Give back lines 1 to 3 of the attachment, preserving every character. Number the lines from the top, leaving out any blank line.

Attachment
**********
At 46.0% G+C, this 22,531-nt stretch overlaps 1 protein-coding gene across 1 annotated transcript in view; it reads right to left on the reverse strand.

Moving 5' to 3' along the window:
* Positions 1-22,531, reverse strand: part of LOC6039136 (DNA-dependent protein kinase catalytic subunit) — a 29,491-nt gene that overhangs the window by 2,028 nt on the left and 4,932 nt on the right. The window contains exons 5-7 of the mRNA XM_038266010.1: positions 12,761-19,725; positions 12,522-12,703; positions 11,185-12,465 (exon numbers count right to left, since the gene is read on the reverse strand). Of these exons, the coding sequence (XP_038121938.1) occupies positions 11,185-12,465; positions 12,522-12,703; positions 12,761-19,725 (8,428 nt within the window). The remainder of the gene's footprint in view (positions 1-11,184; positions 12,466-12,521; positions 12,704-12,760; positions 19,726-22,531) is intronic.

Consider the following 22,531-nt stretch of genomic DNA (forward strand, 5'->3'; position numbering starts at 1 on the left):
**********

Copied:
At 46.0% G+C, this 22,531-nt stretch overlaps 1 protein-coding gene across 1 annotated transcript in view; it reads right to left on the reverse strand.

Moving 5' to 3' along the window:
* Positions 1-22,531, reverse strand: part of LOC6039136 (DNA-dependent protein kinase catalytic subunit) — a 29,491-nt gene that overhangs the window by 2,028 nt on the left and 4,932 nt on the right. The window contains exons 5-7 of the mRNA XM_038266010.1: positions 12,761-19,725; positions 12,522-12,703; positions 11,185-12,465 (exon numbers count right to left, since the gene is read on the reverse strand). Of these exons, the coding sequence (XP_038121938.1) occupies positions 11,185-12,465; positions 12,522-12,703; positions 12,761-19,725 (8,428 nt within the window). The remainder of the gene's footprint in view (positions 1-11,184; positions 12,466-12,521; positions 12,704-12,760; positions 19,726-22,531) is intronic.